By the way, you should know that it's possible to combine para nada (whether it means "for nothing" or "at all") with other negative words besides no, for example: nunca or jamas (never), tampoco (either), nadie (nobody), etc. Check out the following examples:

Las segundas partes nunca sirven para nada Second parts are never good for anything.
Este licuado tampoco me gusta para nada / I don't like this smoothie at all either.
Sal de aquí, nadie te necesita aquí para nada / Get out of here, nobody needs you here at all.
(Depending on context, this last one may also be translated as "nobody needs you here for anything"). 

Speaking of nada (nothing), in previous lessons we have discussed the expression nada que ver (to have nothing to do with, literally "nothing to see"). It's generally used as part of a longer statement such as Yo no tengo nada que ver contigo (I have nothing to do with you). However, it's also possible to use nada que ver as a short, emphatic negative answer similar to para nada that is somewhat equivalent to "not at all," "nothing like that," or even "of course not," depending on the tone and context. Strictly speaking, it's really just a shortened version of the expression no, eso no tiene nada que ver (no, that has nothing to do with it). Here is an example:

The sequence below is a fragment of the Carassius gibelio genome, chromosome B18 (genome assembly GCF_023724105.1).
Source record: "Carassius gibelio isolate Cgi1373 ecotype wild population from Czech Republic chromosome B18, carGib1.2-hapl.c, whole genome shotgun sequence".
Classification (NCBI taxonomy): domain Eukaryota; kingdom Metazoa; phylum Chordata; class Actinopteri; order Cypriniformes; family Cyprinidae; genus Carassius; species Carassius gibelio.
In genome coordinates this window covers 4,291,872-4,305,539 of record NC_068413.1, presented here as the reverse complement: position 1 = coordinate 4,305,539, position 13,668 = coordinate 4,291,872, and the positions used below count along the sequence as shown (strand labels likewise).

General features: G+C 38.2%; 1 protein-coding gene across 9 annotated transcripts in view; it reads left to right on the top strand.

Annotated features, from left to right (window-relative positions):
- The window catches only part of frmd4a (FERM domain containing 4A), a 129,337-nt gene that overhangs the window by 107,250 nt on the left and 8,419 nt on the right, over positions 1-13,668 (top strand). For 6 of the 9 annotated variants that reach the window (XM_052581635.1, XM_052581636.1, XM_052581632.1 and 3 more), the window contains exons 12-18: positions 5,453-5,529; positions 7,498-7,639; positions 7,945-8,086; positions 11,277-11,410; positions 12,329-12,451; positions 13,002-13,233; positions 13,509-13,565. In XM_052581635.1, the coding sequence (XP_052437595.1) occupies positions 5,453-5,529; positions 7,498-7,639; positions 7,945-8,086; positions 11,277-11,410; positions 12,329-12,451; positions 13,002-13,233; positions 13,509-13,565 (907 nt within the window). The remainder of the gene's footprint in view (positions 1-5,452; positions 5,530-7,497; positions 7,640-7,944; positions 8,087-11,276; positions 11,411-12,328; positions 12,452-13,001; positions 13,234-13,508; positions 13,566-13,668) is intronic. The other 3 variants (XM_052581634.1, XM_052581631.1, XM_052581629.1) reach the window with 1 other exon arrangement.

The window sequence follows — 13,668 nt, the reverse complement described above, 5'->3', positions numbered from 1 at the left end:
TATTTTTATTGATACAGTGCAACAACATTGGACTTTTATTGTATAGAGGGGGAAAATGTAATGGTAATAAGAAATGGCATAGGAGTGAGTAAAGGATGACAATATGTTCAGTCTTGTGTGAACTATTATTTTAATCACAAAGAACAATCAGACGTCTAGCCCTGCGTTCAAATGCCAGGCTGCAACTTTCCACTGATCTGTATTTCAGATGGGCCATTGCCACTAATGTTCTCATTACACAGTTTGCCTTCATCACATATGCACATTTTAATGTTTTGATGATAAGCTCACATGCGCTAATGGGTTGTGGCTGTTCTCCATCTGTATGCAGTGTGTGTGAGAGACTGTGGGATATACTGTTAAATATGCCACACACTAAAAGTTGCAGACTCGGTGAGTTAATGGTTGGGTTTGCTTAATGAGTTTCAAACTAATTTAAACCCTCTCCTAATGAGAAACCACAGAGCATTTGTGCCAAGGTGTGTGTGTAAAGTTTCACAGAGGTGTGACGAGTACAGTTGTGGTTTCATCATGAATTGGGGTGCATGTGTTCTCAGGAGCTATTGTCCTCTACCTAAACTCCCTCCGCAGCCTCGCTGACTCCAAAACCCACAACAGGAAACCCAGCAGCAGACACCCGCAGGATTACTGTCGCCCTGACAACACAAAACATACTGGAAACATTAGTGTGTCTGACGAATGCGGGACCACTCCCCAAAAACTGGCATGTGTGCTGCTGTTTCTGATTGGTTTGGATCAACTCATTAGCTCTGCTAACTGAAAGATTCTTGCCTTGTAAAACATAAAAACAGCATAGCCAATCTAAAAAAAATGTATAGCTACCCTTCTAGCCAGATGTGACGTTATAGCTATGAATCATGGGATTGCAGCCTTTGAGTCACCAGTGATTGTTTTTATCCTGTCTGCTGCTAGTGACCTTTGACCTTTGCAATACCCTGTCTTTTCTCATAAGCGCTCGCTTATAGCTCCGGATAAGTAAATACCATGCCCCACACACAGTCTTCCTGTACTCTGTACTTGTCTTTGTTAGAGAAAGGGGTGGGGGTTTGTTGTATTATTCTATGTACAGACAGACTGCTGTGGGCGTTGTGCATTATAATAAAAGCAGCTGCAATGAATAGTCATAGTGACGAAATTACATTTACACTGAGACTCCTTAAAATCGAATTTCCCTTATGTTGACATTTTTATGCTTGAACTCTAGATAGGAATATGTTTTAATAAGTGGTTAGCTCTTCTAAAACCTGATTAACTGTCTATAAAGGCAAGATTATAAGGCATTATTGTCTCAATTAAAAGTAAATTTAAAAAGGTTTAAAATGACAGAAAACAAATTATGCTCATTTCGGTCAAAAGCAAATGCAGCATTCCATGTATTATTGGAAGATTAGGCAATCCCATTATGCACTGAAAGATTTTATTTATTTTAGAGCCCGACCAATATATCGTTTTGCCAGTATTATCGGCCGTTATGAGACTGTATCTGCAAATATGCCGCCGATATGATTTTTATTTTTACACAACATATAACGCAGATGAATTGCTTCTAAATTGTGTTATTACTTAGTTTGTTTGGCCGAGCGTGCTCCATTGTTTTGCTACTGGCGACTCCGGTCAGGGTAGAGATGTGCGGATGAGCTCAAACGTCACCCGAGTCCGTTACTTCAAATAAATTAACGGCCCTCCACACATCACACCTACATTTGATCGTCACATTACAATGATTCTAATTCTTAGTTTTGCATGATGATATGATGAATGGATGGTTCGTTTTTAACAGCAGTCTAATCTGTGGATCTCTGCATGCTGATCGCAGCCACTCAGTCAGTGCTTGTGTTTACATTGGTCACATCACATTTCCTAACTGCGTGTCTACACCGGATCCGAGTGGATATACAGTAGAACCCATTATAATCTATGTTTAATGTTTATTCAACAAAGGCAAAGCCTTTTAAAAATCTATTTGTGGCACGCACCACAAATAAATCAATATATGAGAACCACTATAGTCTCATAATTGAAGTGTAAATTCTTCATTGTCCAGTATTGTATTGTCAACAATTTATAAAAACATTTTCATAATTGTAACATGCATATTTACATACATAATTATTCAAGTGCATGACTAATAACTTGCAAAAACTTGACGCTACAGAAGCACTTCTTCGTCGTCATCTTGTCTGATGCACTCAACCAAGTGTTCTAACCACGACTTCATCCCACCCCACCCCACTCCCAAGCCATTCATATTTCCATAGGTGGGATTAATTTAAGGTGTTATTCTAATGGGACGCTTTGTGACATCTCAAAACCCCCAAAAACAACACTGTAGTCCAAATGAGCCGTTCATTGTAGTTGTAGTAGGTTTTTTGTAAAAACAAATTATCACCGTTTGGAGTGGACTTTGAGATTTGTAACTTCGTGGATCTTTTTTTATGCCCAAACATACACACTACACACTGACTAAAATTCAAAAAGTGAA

No, nada que ver... Mejor no me cuentes nada. -Bueno.
No, nothing like that... On second thought, don't tell me anything. -OK.

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So, how would you translate or, even more important, use the expression that makes up the title of this lesson? Can you imagine a context in which you could use it? Here's one:

Entonces estás enamorado de Sofía. -¡Para nada, nada que ver!
So you are in love with Sofia. -Not at allof course not!